Let’s now double the arrival rate as well, from 3 units/sec -> 6 units/sec:
The blue distribution is the same as the prior plot - 3 units/sec arrive, 4 units/sec service rate.
The orange distribution is for 6 units/sec arriving, 8 units/sec service rate. The Density Function of the faster server’s sojurn time remains better than the original scenario!
Looking at the time series of sojurn times of the initial case (3 units/sec // 4 units/sec) was crucial to understanding this result.
Here the x-axis is job sequence #, the y axis is sojurn time.
There is underlying structure here! If job N experiences a delay, it is more likely that job N + 1 experiences a delay. Intuitively, the system is stateful - a job can see a ‘unloaded’ or ‘loaded’ system, based on recent history.
Doubling the service rate halves the amount of time required for a single job to be processed; it also reduces the probability that a job will see the system in a bad state.
Combining the two effects more than halves the average sojurn time.
(6 units/sec // 8 units/sec scenario - the x scale is different from above because a higher arrival rate results in more jobs arriving within a given time)
Imagine a system where work arrives following a Markov process. You can feed this work into either one server with a service rate μ or into N servers with a service rate of μ/N. Under what circumstances would you choose one server or N servers?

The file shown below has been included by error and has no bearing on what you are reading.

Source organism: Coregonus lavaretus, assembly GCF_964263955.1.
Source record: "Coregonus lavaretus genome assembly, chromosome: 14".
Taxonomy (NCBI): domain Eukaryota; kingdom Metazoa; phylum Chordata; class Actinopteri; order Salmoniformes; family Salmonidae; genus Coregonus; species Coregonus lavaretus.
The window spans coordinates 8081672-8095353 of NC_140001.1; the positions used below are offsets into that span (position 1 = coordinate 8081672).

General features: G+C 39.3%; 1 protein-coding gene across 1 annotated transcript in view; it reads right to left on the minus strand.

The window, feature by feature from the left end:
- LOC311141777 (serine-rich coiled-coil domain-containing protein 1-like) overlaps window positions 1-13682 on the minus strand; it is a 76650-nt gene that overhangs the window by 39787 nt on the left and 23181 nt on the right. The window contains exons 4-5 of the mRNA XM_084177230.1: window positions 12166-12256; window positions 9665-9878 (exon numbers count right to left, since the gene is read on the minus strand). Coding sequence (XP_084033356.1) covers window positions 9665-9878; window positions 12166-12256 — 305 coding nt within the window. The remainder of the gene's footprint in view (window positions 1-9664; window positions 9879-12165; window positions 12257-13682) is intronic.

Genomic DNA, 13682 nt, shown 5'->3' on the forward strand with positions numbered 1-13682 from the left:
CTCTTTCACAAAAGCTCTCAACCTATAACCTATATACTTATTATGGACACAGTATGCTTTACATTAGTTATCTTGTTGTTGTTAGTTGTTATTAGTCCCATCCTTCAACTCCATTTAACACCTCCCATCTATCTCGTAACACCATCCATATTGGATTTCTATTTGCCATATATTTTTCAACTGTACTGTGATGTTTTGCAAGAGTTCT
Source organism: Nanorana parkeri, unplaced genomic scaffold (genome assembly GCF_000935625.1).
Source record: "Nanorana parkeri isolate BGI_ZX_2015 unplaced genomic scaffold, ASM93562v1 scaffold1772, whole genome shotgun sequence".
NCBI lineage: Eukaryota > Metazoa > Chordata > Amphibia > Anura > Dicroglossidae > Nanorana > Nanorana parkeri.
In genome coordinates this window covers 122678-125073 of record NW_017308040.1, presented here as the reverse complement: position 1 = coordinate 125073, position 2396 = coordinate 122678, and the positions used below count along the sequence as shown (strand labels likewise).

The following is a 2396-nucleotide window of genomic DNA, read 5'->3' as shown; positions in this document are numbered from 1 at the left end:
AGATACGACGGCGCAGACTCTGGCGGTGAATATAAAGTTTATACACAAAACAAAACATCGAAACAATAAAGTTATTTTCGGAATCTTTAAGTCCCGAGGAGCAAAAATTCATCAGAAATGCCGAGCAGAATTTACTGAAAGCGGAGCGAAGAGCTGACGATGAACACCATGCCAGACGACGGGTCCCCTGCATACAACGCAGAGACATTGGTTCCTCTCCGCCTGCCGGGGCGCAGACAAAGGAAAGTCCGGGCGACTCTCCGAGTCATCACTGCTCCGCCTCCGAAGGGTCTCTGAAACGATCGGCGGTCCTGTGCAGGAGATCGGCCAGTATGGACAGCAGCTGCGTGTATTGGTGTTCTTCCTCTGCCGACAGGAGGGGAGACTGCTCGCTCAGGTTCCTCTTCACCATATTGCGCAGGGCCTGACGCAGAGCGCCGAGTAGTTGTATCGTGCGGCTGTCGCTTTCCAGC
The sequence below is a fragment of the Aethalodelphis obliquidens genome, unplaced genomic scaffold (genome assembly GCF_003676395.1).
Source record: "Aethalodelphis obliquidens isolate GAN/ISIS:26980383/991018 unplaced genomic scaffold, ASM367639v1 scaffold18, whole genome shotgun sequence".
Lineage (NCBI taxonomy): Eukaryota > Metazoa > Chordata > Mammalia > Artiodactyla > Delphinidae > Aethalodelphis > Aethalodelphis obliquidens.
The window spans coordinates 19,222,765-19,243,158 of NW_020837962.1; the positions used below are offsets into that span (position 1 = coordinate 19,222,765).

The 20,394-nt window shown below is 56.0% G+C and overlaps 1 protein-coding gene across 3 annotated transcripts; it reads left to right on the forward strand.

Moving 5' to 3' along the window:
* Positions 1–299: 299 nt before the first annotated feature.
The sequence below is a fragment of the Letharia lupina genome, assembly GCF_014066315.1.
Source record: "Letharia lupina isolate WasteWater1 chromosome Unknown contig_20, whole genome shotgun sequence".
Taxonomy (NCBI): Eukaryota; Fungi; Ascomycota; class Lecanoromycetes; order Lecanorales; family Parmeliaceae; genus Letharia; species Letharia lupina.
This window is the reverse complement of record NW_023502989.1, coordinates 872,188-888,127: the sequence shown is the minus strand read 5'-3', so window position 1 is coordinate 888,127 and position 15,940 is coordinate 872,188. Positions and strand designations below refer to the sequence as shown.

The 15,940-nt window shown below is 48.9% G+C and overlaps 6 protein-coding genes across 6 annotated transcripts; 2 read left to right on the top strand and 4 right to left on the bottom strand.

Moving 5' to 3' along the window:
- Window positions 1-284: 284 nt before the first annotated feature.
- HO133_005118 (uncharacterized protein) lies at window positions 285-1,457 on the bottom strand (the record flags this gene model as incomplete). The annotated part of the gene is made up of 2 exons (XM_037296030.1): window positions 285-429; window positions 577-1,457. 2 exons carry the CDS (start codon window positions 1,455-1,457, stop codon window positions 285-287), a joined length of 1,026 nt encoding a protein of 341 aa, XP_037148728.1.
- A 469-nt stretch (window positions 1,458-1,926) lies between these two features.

Let us start with the assumption that there is sufficient work to fully utilize all N servers; if there is insufficient work, one server would be preferable - the multi-server configuration would have idle capacity.
The result is “it depends on the variance of the job size distribution” - High variance favors multiple slower ones servers over one fast server.
Let’s start with the simple case where there is zero variance in job size - in this case, the fast server will finish a job every 1/μ seconds, the slow servers will finish N jobs every N/μ seconds. Both configurations should perform identically.
In the high variance case, however, we can end up with an expensive job in front of a cheap job - a classic “head of line blocking” scenario. The one server configuration will force the cheap job to wait for the expensive job whereas the N server configuration would allow the cheap job to ‘slip’ around the expensive job.
We will come back to this configuration in future examples.
Thank you to many peers at the Recurse Center for reviewing this post